A seafood boil is a delicious way to end the summer.
Image source: Flickr CC user Joe Loong
Finding Great Seafood
Sourcing all the ingredients for a seafood boil--which traditionally involves several different kinds of seafood, like shellfish, crabs, and fish--can take some running around. And, because some of the seafood at local markets will be fresher than others, ordering it all online is more convenient and means you’ll avoid the middleman of the grocery store, where the seafood may have sat for a day or two, waiting for buyers.
Fresh is obviously better when it comes to seafood, but it’s especially important for a seafood boil, which puts the seafood front and center and isn’t highly spiced. Ordering everything at once so it arrives in one box makes it a snap. Keep your seafood in the recyclable, insulated packaging on ice that it came in, and tote it to beach. Easy.
What and How to Boil
Boiling is not a gentle cooking method, so you’ll need seafood and ingredients that will stand up to a bubbling pot. I like shrimp, clams, mussels, and mild, firm fish like cod or halibut. Flaky fish like sole tend to break apart and an oilier, darker fish like mackerel or bonito might overpower your stew for some guests.
Corn on the cob, new potatoes, and onions hold up the vegetable side of things. You can even throw in some andouille, if you want to add a bayou flair to your boil. Old Bay, the classic seafood steaming spice mixture used on the East Coast, will bring out the flavor even more, but you can also leave it without spice for a more West Coast-style boil. You’ll need a big pot, too, one that holds at least 10 quarts.
Fill your pot with water, salting it generously--I like to add a bottle or two of whatever light, summery beer I happen to be drinking during the cooking process. If you’re at the beach, see if you can convince someone to make a few trips to fill a bucket with seawater and use that as your cooking water. Cooking with seawater is something of a trend in restaurants lately, but it’s nothing new. People have been using seawater to cook seafood with for hundreds of years--it just makes sense when you’re by the ocean, and it seasons your food automatically. If you do this go for clean, open ocean water to avoid sand--and it doesn’t hurt to check on the water quality around your area.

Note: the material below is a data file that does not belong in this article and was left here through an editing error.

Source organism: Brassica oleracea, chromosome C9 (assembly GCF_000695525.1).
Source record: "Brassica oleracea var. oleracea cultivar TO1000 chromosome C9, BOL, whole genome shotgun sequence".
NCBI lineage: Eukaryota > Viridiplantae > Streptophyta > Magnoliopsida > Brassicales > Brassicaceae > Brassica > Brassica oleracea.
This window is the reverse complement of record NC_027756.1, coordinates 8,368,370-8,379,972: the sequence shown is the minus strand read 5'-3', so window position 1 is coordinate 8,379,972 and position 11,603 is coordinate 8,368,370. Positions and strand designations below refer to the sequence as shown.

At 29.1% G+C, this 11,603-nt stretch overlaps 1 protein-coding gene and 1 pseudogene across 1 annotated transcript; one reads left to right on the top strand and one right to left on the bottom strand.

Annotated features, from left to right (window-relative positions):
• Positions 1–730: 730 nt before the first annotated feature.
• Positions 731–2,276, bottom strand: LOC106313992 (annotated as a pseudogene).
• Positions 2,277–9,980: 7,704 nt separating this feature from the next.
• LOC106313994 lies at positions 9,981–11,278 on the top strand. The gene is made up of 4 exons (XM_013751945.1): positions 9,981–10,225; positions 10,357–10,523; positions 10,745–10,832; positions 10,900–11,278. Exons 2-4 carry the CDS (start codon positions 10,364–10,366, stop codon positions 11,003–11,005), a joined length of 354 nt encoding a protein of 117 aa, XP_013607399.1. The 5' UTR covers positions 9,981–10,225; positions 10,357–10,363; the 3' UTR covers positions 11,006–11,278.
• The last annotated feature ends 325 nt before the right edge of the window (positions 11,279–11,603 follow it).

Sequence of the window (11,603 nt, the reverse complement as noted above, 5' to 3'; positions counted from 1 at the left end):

Ready, Set, Boil
Build a fire under the pot and bring it to a boil--the way I do it is to build a wall of bricks on either side of your fire, put a grate across it, and put your pot on top (making sure that the setup is sturdy enough to support a large pot filled with water). If open fires aren’t allowed on the beach, use a good-quality burner that hooks up to a propane canister (there are plenty to be found online).
The Boiling Ingredients
For ten people, add to boiling water:
Cook until almost done and then add about 5 pounds seafood (about a half-pound to one pound per person), cooking on a gentle simmer for about five minutes, or until all the shellfish open. When it’s done, serve in big bowls with garlic bread and plenty of cold beer or chilled rosé.
Sure, the potatoes, corn, and sausage in a boil are tasty, but for me, the seafood is what it’s all about. That’s why it’s crucial to use the best seafood you can find. And if, like me, you don’t have time to go from market to market looking for the freshest examples of shrimp, clams, mussels, crabs, and fish, use a supplier that sends all types of fresh, sustainable seafood to your door, like Daily Fresh Fish’s online seafood delivery. It’s about three days fresher than what you’ll find at the supermarket, since it is shipped straight from the fisherman to you, and you can order in any amount. Daily Fresh Fish even offers free shipping on orders of $60 in California and Nevada, so you have even more reason to throw that big end-of-summer seafood bash.